Reproducible builds does not mandate that a given piece of source code is turned into the same bytes in all situations. This would be unfeasible. The output of a compiler is likely to be different from one version to another as better optimizations are integrated all the time.

Instead, reproducible builds happen in the context of a build environment. It usually comprises the set of tools, required versions, and other assumptions about the operating system and its configuration. A description of this environment should typically be provided alongside any distributed binary package.


What exactly makes up the build environment is going to be different for each project. There might even be several build environments for a single release to accommodate different target operating systems. But there are some important aspects common to all environments.

It should be easy to install a matching build environment on their system. Ideally it should only be made of free software available on public Internet sites. The best way to provide the environment is probably using a documented and easily understood script.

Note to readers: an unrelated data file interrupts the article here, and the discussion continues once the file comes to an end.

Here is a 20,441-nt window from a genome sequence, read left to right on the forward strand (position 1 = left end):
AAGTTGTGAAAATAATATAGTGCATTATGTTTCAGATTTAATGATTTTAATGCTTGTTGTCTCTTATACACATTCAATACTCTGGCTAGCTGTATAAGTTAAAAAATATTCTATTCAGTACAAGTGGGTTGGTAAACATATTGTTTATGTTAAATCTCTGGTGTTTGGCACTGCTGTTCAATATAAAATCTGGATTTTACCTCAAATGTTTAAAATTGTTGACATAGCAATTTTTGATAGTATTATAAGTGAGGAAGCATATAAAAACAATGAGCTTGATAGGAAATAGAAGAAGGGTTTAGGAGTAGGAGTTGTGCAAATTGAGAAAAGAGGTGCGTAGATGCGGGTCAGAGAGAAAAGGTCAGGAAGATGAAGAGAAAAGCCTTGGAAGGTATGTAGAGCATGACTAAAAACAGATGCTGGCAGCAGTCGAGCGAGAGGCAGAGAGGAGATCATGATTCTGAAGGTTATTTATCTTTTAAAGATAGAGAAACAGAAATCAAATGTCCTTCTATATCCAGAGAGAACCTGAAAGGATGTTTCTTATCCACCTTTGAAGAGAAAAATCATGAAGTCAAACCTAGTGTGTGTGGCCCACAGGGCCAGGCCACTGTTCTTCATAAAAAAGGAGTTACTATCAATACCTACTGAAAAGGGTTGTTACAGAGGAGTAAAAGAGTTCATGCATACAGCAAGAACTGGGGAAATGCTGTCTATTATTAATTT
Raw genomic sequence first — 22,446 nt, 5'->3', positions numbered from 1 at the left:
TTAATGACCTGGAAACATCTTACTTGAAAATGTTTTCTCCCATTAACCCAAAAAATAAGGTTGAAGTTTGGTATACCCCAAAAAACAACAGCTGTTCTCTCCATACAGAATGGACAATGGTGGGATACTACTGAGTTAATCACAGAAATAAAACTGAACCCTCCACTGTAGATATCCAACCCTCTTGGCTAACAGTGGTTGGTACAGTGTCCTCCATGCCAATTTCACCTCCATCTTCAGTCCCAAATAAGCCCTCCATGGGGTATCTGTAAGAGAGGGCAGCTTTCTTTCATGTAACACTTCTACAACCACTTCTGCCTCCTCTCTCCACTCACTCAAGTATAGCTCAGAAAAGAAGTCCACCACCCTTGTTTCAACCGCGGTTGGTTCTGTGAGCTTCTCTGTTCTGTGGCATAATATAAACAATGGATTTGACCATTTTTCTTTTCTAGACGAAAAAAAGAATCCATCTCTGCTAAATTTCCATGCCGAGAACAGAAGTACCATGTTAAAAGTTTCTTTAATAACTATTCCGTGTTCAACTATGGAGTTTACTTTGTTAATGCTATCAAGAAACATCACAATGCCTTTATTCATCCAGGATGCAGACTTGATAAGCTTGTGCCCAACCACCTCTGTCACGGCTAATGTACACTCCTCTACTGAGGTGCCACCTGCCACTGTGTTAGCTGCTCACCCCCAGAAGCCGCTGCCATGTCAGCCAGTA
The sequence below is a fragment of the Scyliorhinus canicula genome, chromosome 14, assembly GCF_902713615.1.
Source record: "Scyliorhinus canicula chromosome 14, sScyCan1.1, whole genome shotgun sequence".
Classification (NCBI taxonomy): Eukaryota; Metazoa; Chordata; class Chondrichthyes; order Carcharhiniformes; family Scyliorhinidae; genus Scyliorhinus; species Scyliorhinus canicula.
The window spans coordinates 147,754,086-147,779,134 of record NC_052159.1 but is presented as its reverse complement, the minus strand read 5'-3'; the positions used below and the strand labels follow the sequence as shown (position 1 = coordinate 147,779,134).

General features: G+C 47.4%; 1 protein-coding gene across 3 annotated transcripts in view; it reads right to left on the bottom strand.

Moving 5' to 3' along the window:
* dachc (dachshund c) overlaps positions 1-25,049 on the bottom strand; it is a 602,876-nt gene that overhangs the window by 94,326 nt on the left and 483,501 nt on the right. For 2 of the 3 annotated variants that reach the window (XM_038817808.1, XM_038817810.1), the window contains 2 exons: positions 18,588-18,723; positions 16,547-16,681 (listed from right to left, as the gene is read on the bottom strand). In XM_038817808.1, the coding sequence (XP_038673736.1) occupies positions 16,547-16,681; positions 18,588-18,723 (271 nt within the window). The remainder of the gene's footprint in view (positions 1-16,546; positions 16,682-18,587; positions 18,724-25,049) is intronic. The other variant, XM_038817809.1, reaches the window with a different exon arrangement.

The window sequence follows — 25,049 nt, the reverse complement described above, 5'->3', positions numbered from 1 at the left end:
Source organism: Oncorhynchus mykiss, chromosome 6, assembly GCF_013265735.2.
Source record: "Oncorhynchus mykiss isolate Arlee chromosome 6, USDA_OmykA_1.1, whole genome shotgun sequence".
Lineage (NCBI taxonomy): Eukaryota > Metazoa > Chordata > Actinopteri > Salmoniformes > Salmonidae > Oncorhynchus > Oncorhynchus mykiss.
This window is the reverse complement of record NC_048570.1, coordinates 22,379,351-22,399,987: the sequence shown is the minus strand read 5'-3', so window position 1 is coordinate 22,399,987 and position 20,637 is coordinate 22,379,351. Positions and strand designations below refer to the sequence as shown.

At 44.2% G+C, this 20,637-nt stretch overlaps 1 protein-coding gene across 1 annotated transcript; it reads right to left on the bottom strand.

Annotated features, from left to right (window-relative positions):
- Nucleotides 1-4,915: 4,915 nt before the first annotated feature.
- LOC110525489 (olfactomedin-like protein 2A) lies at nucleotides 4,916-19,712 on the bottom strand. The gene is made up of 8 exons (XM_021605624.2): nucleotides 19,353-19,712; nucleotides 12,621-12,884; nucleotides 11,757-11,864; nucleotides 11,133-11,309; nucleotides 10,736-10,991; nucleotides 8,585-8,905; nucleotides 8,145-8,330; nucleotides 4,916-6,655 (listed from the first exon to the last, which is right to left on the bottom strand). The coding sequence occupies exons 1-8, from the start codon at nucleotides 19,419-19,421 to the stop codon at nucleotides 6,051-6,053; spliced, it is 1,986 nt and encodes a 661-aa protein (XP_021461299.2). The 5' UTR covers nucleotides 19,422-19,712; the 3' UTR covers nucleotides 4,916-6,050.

It should be auditable. It must be easy to understand what tools are part of the build environment. And ideally it must be easy to review and rebuild them.


The scope of the build environment needs to be properly specified as this will determine how much of the build system needs to be deterministic.

At least the defined environment has a list of the tools used by the build process and their versions.

The rest can be different from one project to the next, as long as it can be reproduced by interested users. To give some examples:

  • specific operating system (if cross-compiling is not supported),
  • build system architecture (if cross-compiling is not supported),
  • directory where the build must happen,
  • name of the user running the build,
  • locale,
  • timezone,
  • specific environment variables (like SOURCE_DATE_EPOCH).

Using virtual machines or containers as the recommended build environment can make it easier to ensure a specific operating system or user configuration. But they might also hide some assumptions on the environment, like specific optimizations enabled because of the system CPU type.